This clarification seeks to overcome the long-term trend in the court practice which assumed that the parties have not reached agreement on the subject of the sale if they hadn’t specified the property’s cadastral number. In addition, the position of courts was that property could be a subject to an agreement only after its creation (state registration, allocation from an existing property, etc.). Now this interpretation is in the past.

How to individualize a property which at the time of sale has not been assigned a cadastre number?

The Ruling №54 proposes to specify the location of the future object, its estimated area and other characteristics in accordance, for example, with the project documentation. However, other methods of individualization can also be used.

This will, no doubt, have a positive impact on deals with future property.

The ruling also has put an end to the debate about the legal nature of an investment agreement as a distinctive type of agreement: courts are encouraged to resolve disputes according to chapter 30 ("The Purchase and Sale Contract"), chapter 37 ("The Work Contract"), 55 ("Simple Partnership") or other chapters of the Civil Code. The investment contracts are classified according to their content. It is clear that the Supreme Commercial Court has drawn a clear line between the economic nature and the legal form of an investment agreement.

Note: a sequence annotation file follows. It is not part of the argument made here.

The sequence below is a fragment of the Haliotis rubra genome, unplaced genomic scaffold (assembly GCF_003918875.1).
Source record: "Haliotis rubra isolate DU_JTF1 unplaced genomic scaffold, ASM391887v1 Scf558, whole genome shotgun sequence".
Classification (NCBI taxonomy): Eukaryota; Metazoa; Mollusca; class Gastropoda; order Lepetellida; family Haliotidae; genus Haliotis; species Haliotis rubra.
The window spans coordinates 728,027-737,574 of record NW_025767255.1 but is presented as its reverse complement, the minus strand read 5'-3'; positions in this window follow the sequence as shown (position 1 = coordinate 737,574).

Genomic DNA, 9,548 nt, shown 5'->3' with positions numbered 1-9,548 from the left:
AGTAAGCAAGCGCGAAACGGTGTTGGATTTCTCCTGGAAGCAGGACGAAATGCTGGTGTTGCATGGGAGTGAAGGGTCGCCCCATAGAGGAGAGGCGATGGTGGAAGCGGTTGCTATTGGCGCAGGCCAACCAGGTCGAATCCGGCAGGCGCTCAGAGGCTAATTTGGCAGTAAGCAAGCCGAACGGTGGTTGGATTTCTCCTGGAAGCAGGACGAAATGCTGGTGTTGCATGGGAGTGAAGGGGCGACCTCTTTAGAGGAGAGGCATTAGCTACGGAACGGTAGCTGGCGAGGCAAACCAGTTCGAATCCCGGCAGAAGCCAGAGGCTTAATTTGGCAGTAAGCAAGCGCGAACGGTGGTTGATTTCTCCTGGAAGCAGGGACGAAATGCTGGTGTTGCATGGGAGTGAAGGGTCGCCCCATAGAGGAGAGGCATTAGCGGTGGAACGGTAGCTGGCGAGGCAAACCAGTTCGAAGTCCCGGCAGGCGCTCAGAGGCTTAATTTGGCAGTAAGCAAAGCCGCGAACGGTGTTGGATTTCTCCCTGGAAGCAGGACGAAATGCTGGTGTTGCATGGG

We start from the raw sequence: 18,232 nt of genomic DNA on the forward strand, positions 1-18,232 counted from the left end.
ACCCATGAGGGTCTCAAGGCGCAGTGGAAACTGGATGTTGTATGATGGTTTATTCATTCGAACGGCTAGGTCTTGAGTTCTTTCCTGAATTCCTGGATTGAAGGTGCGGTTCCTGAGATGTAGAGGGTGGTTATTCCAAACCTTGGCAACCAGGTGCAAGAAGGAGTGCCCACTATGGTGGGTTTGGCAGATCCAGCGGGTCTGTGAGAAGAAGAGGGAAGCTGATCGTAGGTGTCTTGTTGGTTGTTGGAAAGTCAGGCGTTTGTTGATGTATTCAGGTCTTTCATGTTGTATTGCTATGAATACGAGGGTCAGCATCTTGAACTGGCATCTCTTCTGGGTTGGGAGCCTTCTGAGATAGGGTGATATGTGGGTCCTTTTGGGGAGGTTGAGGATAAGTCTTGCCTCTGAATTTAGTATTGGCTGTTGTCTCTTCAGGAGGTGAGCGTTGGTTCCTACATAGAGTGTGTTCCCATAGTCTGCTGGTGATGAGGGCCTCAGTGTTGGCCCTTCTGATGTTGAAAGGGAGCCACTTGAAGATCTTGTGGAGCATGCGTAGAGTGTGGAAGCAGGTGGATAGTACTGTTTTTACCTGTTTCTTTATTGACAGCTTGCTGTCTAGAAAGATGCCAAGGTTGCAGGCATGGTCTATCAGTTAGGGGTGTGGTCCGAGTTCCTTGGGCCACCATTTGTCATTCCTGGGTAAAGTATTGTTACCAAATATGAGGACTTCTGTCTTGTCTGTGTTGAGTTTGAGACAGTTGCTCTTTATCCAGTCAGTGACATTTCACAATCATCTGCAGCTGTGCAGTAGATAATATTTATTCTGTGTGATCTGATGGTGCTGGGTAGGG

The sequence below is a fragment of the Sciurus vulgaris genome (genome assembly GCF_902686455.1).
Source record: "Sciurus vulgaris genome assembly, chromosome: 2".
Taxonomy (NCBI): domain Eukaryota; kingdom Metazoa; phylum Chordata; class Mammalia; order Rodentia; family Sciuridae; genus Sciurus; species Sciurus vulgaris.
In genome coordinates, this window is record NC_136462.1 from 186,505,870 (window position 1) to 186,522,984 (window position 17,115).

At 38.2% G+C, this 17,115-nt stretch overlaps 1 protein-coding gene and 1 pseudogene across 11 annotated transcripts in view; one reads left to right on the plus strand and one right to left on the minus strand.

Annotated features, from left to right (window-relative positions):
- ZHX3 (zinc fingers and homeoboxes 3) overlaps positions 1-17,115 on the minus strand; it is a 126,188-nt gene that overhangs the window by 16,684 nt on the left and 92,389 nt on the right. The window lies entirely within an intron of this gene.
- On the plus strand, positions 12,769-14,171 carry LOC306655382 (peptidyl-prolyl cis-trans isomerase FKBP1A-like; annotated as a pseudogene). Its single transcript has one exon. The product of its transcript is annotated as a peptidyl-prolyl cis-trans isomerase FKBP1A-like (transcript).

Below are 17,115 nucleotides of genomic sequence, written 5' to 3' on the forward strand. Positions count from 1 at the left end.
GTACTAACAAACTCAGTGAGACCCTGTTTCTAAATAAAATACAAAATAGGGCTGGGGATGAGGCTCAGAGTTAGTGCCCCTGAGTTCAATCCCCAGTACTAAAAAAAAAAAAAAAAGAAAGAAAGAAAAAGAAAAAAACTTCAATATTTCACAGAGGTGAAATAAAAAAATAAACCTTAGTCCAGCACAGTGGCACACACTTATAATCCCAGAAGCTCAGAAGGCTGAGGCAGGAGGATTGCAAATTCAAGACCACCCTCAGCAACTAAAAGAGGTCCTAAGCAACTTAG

Among controversial findings of the Supreme Court we’d like to note the presumption that an investment agreement should be deemed a contract of sale of future things and that the law does not confer ownership on those who finance real estate development.

However, we should do justice to the Supreme Commercial Court and note that it tried to distinguish between relative and absolute rights in the area of financing real estate development.